April 10, August 10, December 10
Chapter 57: On the Artisans of the Monastery
If there are artisans in the monastery,
let them practice their crafts with all humility,
provided the Abbot has given permission.
But if any one of them becomes conceited
over his skill in his craft,
because he seems to be conferring a benefit on the monastery,
let him be taken from his craft
and no longer exercise it unless,
after he has humbled himself,
the Abbot again gives him permission.
If any of the work of the craftsmen is to be sold,
those responsible for the sale
must not dare to practice any fraud.
Let them always remember Ananias and Saphira,
who incurred bodily death (Acts 5:1-11),
lest they and all who perpetrate fraud
in monastery affairs
suffer spiritual death.
And in the prices let not the sin of avarice creep in,
but let the goods always be sold a little cheaper
than they can be sold by people in the world,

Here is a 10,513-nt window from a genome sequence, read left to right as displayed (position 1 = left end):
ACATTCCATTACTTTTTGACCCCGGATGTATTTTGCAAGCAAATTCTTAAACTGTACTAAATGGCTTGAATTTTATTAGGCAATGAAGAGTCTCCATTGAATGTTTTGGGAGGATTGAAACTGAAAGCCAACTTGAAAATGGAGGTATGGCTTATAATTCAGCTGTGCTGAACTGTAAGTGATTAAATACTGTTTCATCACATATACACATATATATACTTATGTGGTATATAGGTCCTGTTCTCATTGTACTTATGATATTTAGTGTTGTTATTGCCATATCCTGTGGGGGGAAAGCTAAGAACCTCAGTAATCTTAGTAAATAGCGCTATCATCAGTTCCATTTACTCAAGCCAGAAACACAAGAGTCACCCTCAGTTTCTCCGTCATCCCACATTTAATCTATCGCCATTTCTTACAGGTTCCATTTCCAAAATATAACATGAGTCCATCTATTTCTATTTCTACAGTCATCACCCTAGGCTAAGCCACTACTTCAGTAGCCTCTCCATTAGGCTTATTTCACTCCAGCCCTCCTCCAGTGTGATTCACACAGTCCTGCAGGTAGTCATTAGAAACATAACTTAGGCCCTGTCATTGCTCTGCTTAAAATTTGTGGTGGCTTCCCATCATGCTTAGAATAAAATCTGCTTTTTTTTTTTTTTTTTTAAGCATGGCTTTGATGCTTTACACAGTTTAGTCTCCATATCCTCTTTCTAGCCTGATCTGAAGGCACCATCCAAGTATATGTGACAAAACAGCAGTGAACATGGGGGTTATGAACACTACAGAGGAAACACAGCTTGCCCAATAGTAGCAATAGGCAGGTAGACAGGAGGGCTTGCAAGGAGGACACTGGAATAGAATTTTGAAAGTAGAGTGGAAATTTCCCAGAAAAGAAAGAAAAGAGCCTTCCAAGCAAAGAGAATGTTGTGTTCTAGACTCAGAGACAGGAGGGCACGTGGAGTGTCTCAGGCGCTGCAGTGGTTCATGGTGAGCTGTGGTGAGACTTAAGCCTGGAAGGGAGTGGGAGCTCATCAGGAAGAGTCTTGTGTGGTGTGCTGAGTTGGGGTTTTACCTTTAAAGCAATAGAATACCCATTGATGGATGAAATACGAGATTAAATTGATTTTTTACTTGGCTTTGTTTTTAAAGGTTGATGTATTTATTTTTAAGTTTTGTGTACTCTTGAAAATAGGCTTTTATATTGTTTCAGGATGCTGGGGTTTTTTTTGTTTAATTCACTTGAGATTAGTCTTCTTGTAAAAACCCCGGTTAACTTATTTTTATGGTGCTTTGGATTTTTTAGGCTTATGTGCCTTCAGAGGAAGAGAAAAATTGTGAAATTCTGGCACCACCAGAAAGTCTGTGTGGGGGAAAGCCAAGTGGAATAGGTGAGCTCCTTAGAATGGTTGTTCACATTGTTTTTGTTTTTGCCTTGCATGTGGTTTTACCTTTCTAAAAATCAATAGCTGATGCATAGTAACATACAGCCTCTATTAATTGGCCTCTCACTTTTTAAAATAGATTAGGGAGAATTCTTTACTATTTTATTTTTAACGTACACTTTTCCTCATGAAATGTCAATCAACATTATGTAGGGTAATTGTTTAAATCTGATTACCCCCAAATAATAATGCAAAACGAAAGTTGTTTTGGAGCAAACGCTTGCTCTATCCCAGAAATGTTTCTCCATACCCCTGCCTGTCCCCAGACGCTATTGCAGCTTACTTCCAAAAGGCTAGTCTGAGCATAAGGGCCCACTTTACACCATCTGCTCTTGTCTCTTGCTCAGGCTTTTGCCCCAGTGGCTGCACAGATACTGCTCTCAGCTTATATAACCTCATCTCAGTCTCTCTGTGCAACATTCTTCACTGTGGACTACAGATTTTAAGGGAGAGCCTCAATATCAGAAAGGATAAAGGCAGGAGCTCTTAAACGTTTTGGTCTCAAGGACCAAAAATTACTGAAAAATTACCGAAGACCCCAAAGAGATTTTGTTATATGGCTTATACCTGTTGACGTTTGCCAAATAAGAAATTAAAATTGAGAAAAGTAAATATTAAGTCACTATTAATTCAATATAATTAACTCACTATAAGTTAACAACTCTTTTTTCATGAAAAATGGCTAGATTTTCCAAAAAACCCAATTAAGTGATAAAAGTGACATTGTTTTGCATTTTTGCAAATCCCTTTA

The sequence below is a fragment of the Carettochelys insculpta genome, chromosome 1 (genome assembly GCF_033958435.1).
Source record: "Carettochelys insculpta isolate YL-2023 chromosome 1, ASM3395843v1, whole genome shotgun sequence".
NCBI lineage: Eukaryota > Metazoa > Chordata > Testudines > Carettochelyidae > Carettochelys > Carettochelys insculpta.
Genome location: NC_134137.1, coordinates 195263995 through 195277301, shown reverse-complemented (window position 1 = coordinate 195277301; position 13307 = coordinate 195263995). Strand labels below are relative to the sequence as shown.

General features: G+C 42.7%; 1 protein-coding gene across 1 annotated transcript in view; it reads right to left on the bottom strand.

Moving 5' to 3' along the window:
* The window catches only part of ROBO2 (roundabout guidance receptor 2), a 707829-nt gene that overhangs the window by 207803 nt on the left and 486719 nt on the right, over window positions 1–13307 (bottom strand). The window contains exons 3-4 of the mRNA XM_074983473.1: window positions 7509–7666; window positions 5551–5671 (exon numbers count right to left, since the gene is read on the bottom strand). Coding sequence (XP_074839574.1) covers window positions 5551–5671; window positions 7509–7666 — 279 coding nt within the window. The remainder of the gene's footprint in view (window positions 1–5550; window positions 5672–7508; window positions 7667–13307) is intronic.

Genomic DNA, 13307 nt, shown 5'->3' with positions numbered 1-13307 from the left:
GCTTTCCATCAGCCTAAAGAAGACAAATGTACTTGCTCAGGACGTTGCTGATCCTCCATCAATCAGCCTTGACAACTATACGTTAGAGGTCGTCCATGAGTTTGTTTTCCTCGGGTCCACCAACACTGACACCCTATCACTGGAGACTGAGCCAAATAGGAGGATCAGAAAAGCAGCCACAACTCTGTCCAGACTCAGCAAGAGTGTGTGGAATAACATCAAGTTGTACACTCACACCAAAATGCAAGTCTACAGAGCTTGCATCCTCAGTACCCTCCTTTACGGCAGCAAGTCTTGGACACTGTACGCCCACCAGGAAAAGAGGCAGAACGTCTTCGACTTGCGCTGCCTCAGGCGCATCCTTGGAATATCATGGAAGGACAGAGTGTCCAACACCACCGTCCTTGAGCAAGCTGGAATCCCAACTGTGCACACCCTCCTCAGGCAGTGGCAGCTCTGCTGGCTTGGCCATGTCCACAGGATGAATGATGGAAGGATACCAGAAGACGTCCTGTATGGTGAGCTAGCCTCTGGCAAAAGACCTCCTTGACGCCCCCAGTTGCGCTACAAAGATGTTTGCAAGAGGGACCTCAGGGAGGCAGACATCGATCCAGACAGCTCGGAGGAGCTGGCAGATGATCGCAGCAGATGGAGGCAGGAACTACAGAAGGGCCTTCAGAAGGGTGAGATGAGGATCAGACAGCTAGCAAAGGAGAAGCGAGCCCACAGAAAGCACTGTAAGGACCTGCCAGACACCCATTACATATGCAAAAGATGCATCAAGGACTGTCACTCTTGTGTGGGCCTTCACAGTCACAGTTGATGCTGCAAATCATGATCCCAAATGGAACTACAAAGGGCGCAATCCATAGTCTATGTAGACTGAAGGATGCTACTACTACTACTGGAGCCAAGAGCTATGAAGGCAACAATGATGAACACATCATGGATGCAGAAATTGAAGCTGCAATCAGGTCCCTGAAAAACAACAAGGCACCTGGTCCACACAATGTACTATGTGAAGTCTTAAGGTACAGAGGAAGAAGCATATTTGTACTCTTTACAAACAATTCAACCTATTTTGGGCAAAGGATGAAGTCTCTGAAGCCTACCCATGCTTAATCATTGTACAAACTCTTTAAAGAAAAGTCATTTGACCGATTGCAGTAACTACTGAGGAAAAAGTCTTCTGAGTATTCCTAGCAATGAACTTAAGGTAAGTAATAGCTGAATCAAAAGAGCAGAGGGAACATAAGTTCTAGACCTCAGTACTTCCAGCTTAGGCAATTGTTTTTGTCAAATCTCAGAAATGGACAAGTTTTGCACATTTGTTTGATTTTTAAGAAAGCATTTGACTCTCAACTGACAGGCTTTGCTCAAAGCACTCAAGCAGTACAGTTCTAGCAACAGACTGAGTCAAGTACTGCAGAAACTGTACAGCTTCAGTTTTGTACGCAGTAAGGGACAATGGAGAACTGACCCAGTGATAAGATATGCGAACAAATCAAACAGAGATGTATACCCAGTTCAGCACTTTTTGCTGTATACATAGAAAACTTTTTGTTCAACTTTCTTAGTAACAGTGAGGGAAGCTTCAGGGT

“that in all things God may be glorified” (1 Peter 4:11).
Please correct me if I am wrong, but it appears to me in this chapter that Benedict stresses both a spiritual and a material poverty.
Spiritual in that an artist’s gift is for God and the community and is no more of a contribution than the exercise of any one else’s gift. When it comes to the service of the Body of Christ, it is all quite egalitarian: we each give what we have and take only what we need.
Material poverty seems to be the theme of the second stanza. Wouldn’t I just love to read this out loud in the boardrooms of USA corporations!! “Let the goods always be sold a little cheaper”. What a concept!!
This also speaks to me about the discussion of those Christmas ads: fraud; deceit, avarice… I could go on…